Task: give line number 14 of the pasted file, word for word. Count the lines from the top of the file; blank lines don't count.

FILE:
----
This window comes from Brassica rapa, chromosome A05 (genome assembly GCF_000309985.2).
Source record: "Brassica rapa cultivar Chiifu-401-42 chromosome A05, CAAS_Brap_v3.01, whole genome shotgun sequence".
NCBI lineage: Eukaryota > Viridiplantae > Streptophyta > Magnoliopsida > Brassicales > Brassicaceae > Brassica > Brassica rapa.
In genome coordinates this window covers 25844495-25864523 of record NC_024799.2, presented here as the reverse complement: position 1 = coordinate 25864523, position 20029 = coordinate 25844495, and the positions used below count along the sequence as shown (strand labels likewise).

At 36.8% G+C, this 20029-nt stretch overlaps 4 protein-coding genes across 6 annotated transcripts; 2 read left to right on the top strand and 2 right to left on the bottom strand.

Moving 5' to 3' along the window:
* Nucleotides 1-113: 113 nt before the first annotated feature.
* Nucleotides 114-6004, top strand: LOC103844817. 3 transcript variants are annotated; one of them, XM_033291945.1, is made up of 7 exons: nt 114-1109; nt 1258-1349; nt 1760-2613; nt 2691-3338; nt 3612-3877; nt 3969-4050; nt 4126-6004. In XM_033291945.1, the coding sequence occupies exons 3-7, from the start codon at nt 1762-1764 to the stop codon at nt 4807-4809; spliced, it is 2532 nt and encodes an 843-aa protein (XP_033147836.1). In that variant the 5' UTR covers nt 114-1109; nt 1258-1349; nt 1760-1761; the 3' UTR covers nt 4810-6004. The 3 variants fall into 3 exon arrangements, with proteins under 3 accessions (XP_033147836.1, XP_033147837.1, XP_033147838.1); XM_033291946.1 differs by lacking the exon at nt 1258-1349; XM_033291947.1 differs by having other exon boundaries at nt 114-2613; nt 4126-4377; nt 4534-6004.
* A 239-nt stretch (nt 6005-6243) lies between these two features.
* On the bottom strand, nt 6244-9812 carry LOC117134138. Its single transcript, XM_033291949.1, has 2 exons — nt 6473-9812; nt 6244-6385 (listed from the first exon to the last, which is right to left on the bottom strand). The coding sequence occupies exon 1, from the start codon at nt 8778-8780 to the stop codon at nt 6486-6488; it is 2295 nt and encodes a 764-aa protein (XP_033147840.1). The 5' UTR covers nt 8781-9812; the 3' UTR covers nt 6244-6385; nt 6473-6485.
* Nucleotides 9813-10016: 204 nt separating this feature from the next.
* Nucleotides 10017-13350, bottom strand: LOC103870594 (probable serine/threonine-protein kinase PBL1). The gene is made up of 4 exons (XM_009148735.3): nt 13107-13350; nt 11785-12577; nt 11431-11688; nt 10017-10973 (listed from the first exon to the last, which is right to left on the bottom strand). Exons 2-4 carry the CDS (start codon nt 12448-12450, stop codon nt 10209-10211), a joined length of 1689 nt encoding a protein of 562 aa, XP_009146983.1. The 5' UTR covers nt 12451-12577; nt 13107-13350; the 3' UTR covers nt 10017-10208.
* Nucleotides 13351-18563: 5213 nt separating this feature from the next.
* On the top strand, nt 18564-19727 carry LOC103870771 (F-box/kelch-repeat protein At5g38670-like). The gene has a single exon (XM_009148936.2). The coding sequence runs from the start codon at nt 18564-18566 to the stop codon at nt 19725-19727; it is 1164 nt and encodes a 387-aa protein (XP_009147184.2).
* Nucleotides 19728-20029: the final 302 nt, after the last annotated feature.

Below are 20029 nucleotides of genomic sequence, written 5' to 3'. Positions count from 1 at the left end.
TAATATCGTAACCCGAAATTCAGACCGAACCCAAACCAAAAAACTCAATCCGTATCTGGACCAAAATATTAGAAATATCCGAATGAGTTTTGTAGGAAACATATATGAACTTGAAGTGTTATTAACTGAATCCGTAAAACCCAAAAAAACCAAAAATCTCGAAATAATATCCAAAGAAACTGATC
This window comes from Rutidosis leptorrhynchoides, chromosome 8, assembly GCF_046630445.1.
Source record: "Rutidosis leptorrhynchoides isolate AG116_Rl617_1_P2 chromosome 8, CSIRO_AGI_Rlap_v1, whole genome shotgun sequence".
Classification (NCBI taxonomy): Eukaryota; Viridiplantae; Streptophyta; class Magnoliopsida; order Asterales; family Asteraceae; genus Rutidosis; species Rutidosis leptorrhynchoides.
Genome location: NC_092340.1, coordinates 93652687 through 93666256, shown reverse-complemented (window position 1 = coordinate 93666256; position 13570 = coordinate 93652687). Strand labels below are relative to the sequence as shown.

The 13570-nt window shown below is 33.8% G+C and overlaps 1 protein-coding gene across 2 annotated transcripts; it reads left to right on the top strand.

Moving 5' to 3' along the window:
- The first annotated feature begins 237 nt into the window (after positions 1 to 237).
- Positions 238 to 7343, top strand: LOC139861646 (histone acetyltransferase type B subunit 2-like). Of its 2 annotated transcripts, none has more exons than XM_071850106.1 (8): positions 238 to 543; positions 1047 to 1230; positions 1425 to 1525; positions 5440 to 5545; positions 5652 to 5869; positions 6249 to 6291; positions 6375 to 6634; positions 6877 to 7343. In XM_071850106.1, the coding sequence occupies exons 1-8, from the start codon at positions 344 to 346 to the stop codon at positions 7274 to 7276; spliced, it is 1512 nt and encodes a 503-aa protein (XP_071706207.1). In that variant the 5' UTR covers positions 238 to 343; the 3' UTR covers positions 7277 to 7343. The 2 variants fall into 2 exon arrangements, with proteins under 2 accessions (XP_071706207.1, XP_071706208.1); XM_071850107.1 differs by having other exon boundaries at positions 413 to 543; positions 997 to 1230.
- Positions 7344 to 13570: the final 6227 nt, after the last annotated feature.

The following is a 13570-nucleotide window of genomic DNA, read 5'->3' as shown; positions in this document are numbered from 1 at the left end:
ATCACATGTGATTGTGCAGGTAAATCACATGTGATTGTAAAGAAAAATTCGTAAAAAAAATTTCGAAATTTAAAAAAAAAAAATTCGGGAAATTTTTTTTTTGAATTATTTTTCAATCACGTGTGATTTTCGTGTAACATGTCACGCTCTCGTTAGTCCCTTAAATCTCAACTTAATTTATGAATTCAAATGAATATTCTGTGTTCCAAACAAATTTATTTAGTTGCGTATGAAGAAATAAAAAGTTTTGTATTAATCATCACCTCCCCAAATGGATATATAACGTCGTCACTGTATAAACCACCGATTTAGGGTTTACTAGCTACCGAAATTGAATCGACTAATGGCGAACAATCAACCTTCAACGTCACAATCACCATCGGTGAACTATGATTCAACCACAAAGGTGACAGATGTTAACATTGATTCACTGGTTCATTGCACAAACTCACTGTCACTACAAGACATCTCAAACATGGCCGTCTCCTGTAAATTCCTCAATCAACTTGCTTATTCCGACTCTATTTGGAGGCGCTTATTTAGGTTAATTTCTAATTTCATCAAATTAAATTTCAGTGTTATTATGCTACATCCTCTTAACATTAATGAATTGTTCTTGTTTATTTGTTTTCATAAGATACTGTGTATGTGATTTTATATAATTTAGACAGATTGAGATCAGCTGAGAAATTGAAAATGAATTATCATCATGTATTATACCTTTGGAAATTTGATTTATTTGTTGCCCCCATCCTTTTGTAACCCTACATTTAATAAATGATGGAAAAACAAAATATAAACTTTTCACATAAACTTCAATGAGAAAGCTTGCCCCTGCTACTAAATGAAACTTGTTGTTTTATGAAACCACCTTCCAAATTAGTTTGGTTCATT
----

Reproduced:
* On the top strand, nt 18564-19727 carry LOC103870771 (F-box/kelch-repeat protein At5g38670-like). The gene has a single exon (XM_009148936.2). The coding sequence runs from the start codon at nt 18564-18566 to the stop codon at nt 19725-19727; it is 1164 nt and encodes a 387-aa protein (XP_009147184.2).